Hindu Masters & Disciples
29 SEP 2017
When many Hindu followers begin a path of spiritual enlightenment, they seek the guidance of masters or gurus. These masters can advise their disciples on matters of spirituality and help the disciples better understand their religion and their place in the world. After years of such study, disciples may become masters themselves.
According to Hindu belief, there are four paths to salvation. The first path is the path of devotion and requires a follower to worship the various deities and gods in the faith. The second path is one of action where a devotee tries to help other people whenever possible. The third path is one of wisdom and the individual secludes herself in order to study sacred Hindu texts. Finally, followers of the royal path focus on understanding the universe and their place in it through meditation. When a disciple seeks religious enlightenment and salvation, that individual devotes herself to one of the four paths and finds a master who can instruct her.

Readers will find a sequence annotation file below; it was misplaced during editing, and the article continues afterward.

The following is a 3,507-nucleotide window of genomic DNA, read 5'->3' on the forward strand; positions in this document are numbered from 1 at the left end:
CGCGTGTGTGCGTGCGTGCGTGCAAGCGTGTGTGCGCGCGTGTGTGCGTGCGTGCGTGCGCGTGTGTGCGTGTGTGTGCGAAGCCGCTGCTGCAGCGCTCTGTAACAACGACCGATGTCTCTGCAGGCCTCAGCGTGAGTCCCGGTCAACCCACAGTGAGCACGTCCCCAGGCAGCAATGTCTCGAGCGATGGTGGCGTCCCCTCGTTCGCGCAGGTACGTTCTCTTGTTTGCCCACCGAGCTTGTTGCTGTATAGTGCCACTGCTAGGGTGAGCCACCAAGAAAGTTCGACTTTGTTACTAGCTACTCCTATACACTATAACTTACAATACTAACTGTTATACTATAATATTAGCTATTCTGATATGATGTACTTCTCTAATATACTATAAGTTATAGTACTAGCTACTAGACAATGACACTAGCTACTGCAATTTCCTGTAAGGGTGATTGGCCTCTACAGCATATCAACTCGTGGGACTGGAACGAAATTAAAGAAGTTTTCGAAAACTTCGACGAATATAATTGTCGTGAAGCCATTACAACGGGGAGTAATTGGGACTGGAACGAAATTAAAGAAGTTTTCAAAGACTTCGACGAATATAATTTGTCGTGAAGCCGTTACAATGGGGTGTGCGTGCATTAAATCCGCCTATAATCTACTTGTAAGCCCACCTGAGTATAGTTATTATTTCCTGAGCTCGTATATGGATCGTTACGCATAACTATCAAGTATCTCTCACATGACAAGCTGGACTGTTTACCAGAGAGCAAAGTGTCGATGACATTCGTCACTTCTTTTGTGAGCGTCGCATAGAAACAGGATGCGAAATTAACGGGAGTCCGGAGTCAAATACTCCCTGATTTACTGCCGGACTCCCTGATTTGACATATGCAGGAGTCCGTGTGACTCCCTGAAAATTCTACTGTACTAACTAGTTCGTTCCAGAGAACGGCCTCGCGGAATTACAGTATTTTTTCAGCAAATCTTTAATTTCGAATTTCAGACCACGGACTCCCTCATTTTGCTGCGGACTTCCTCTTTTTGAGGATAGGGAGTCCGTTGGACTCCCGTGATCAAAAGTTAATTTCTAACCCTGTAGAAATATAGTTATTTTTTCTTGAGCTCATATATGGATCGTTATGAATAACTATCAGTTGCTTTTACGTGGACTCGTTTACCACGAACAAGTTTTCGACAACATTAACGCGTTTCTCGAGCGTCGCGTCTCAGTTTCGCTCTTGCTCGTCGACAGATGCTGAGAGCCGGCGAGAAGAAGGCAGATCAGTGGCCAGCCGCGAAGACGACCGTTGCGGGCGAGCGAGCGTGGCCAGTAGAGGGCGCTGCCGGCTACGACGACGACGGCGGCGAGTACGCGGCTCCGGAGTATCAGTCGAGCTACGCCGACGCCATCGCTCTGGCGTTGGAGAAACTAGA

In the Hindu faith, a master or guru is viewed as a god in human form and a follower's devotion to a guru is second only to the bond between a parent and a child. This owes partly to the fact that there is no central authority in Hindu religion, gurus are responsible for educating followers as well as interpreting and passing on knowledge about Hinduism. Gurus can come from all strata of society as long as they have a deep understanding of their religion and help educate others about it.
A disciple seeks spiritual enlightenment and seeks out a school called a gurukula where he can study a path of yoga. Once a disciple joins a school, her master dictates all aspects of his life, and tradition discourages the disciple from questioning this authority. Before ascending to the next level of spiritual enlightenment, the guru will test his disciple on particular skills needed for that level. Once a disciple finishes her studies, she leaves the school and begins her own path to becoming a master.
The relationship between a guru and his disciples is one of subservience on the part of the disciple. At a gurukula the disciples attend to the needs of their masters as a sign of devotion. In return for performing these duties, the master imparts spiritual knowledge to his disciples. In many cases, a disciple's devotion extends to the family of the guru and the disciple also attends to the needs of the guru's spouse and children. However, gurus must also respect their disciples by showing them their true selves.